Abbreviations: COWAT, controlled oral word association test; DASS, Depression Anxiety and Stress Scale; MARS-MFS, Memory Awareness Rating Scale-Memory Function Scale; MCI, mild cognitive impairment; MMSE, mini-mental status exam; QOLS, quality of life scale; SF36-PCS, SF-36v2™ physical component score.

Mediation

Applying Baron and Kenny’s criteria for mediation,44 only two level 2 variables (QOLS and SF36-PCS) had statistically significant effects on SPWB when all variables were entered (see Table 3), and could potentially be included in mediation analyses. Two separate linear regressions were conducted with QOLS and SF36-PCS as DVs and level 1 variables as IVs providing reduced models following backwards elimination shown in Table S3. Next, only those level 1 variables that had statistically significant effects on SPWB (without QOLS and SF36-PCS in the equation [Table 3]), and on QOLS and SF36-PCS (Table S3), satisfied Baron and Kenny’s criteria for inclusion. Inspection of the results in Tables 3 and S3 indicates that DASS-anxiety and DASS-depression, social network DSSI, memory function MARS-MFS, Matrices, Logical I, and COWAT are mediated by level 2 QOLS and SF36 PCS.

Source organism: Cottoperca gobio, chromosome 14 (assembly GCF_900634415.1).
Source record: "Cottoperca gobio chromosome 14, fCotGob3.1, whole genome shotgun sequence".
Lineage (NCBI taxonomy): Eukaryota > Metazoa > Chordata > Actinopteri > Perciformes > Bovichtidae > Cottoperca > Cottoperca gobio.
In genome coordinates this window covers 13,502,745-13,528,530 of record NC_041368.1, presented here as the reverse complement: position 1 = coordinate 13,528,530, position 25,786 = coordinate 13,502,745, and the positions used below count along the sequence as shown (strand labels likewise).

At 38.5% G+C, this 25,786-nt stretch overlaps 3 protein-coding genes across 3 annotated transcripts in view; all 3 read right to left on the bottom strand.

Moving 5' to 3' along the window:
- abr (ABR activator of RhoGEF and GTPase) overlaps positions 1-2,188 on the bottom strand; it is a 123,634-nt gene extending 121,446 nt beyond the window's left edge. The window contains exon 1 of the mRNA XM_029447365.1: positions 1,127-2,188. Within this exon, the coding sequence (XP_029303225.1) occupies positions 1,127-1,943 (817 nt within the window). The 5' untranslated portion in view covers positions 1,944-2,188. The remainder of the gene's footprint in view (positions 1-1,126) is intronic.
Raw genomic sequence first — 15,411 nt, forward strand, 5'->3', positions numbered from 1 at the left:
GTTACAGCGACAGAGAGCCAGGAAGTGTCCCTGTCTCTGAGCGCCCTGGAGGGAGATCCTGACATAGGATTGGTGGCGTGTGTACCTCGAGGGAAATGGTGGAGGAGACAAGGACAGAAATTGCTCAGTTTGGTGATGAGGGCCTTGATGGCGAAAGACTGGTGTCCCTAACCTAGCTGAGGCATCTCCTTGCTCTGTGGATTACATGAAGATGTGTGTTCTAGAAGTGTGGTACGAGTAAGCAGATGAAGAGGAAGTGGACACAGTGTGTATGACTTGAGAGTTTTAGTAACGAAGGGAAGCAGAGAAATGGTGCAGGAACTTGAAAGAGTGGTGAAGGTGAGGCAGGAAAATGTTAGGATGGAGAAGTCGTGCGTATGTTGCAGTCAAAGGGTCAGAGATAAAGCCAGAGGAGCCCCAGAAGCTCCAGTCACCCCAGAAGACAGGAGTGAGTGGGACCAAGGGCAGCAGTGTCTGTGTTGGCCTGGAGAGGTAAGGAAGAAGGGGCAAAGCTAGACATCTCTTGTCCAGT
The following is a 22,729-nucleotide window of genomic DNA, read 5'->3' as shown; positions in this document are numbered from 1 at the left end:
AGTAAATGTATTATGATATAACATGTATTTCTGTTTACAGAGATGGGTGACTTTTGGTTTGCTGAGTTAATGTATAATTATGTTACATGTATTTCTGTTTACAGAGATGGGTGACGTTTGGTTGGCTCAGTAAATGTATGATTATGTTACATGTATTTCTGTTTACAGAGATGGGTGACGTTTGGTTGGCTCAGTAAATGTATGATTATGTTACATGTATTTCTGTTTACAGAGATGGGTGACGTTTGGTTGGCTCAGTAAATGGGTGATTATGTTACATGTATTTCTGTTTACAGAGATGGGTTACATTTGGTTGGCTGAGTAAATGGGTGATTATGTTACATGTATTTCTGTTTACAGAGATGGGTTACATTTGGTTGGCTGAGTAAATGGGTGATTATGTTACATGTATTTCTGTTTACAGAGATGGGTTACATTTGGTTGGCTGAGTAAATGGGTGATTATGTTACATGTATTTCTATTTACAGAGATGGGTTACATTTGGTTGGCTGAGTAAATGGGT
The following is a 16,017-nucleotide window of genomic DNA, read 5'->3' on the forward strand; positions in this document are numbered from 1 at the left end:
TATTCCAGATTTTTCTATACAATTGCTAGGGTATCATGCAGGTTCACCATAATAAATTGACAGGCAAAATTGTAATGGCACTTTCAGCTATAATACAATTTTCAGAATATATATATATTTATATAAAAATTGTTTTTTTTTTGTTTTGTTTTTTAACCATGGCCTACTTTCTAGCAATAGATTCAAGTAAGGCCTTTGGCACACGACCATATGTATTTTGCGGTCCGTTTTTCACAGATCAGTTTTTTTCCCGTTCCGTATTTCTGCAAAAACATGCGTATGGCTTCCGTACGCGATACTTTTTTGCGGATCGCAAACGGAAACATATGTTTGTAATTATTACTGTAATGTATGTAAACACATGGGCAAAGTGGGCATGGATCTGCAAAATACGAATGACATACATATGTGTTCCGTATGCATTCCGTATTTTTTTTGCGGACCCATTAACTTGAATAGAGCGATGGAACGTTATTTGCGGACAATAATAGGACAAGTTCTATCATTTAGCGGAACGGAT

Discussion

This study provides empirical support for a hierarchical model of PWB in MCI that explains 61% of the variance as measured here. The hypotheses that level 1 clinical aspects of MCI, depression, and social support would be interrelated, and that those primary aspects would influence secondary evaluations of life quality, were also supported. Further, the postulate that tertiary-level PWB would be significantly influenced by primary MCI and depression, as well as secondary evaluations of QoL, was supported. Moreover, our hypothesis that evaluations of QoL would mediate the effect of lower-level 1 variables on PWB was partially supported. Results obtained here are hence consistent with findings from studies of older adults that suggest that lower QoL and well-being are associated with higher memory concern,29,45 cognitive deficits,20 and negative affect.46 However, unlike those studies, analyses here examined clinical aspects of MCI, negative affect, and QoL within the one cohort, thus testing a more comprehensive model in a clinically relevant sample.